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Role of microRNAs in stem/progenitor cells and cardiovascular repair


Jakob, P; Landmesser, U (2012). Role of microRNAs in stem/progenitor cells and cardiovascular repair. Cardiovascular Research, 93(4):614-622.

Abstract

MicroRNAs (miRNAs), small non-coding RNAs, play a critical role in differentiation and self-renewal of pluripotent stem cells, as well as in differentiation of cardiovascular lineage cells. Several miRNAs have been demonstrated to repress stemness factors such as Oct4, Nanog, Sox2 and Klf4 in embryonic stem cells, thereby promoting embryonic stem cell differentiation. Furthermore, targeting of different miRNAs promotes reprogramming towards induced pluripotent stem cells. MicroRNAs are critical for vascular smooth muscle cell differentiation and phenotype regulation, and miR-143 and miR-145 play a particularly important role in this respect. Notably, these miRNAs are down-regulated in several cardiovascular disease states, such as in atherosclerotic lesions and vascular neointima formation. MicroRNAs are critical regulators of endothelial cell differentiation and ischaemia-induced neovascularization. miR-126 is important for vascular integrity, endothelial cell proliferation and neovascularization. miR-1 and miR-133 are highly expressed in cardiomyocytes and their precursors and regulate cardiomyogenesis. In addition, miR-499 promotes differentiation of cardiomyocyte progenitor cells. Notably, miRNA expression is altered in cardiovascular disease states, and recent studies suggest that dysregulated miRNAs may limit cardiovascular repair responses. Dysregulation of miRNAs may lead to an altered function and differentiation of cardiovascular progenitor cells, which is also likely to represent a limitation of autologous cell-based treatment approaches in these patients. These findings suggest that targeting of specific miRNAs may represent an interesting novel opportunity to impact on endogenous cardiovascular repair responses, including effects on stem/progenitor cell differentiation and functions. This approach may also serve to optimize cell-based treatment approaches in patients with cardiovascular disease.

MicroRNAs (miRNAs), small non-coding RNAs, play a critical role in differentiation and self-renewal of pluripotent stem cells, as well as in differentiation of cardiovascular lineage cells. Several miRNAs have been demonstrated to repress stemness factors such as Oct4, Nanog, Sox2 and Klf4 in embryonic stem cells, thereby promoting embryonic stem cell differentiation. Furthermore, targeting of different miRNAs promotes reprogramming towards induced pluripotent stem cells. MicroRNAs are critical for vascular smooth muscle cell differentiation and phenotype regulation, and miR-143 and miR-145 play a particularly important role in this respect. Notably, these miRNAs are down-regulated in several cardiovascular disease states, such as in atherosclerotic lesions and vascular neointima formation. MicroRNAs are critical regulators of endothelial cell differentiation and ischaemia-induced neovascularization. miR-126 is important for vascular integrity, endothelial cell proliferation and neovascularization. miR-1 and miR-133 are highly expressed in cardiomyocytes and their precursors and regulate cardiomyogenesis. In addition, miR-499 promotes differentiation of cardiomyocyte progenitor cells. Notably, miRNA expression is altered in cardiovascular disease states, and recent studies suggest that dysregulated miRNAs may limit cardiovascular repair responses. Dysregulation of miRNAs may lead to an altered function and differentiation of cardiovascular progenitor cells, which is also likely to represent a limitation of autologous cell-based treatment approaches in these patients. These findings suggest that targeting of specific miRNAs may represent an interesting novel opportunity to impact on endogenous cardiovascular repair responses, including effects on stem/progenitor cell differentiation and functions. This approach may also serve to optimize cell-based treatment approaches in patients with cardiovascular disease.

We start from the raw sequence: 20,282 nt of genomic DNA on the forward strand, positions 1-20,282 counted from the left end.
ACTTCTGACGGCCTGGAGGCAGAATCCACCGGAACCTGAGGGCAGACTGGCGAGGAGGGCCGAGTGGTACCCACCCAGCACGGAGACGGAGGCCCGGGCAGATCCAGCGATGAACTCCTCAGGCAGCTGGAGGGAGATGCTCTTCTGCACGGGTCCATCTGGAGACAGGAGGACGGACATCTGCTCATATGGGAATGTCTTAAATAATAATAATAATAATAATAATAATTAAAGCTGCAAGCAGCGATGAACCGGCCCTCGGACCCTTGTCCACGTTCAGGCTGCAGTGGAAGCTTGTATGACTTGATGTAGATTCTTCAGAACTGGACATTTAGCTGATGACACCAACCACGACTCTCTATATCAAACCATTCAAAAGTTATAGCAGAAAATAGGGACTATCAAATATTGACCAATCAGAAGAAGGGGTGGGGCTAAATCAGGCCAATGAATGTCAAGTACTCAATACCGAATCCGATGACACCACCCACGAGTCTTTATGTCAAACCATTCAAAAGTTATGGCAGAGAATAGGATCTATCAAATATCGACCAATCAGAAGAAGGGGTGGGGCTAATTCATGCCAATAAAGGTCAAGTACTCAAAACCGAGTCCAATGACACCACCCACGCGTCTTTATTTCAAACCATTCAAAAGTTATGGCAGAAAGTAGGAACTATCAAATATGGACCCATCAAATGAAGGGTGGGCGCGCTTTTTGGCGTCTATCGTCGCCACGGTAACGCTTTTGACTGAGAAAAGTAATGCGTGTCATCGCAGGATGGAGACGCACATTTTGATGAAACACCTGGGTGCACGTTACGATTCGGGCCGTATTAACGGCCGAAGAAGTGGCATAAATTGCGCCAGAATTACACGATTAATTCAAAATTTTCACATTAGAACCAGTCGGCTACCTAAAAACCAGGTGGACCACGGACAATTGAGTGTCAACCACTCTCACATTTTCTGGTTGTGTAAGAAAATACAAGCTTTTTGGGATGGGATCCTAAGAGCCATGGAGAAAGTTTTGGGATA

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Additional indexing

Item Type:Journal Article, refereed, further contribution
Communities & Collections:04 Faculty of Medicine > Institute of Physiology
07 Faculty of Science > Institute of Physiology

04 Faculty of Medicine > University Hospital Zurich > Clinic for Cardiology
Dewey Decimal Classification:570 Life sciences; biology
610 Medicine & health
Language:English
Date:2012
Deposited On:21 Jan 2012 20:29
Last Modified:05 Apr 2016 15:26
Publisher:Oxford University Press
ISSN:0008-6363
Additional Information:This is a pre-copy-editing, author-produced PDF of an article accepted for publication in Cardiovascular Research following peer review. The definitive publisher-authenticated version This is a pre-copy-editing, author-produced PDF of an article accepted for publication in Cardiovascular Research following peer review. The definitive publisher-authenticated version Cardiovasc Res. 2011 Dec 16. [Epub ahead of print] is available online at: http://cardiovascres.oxfordjournals.org/content/early/2011/12/15/cvr.cvr311
Publisher DOI:10.1093/cvr/cvr311
PubMed ID:22135162
Permanent URL: http://doi.org/10.5167/uzh-56049

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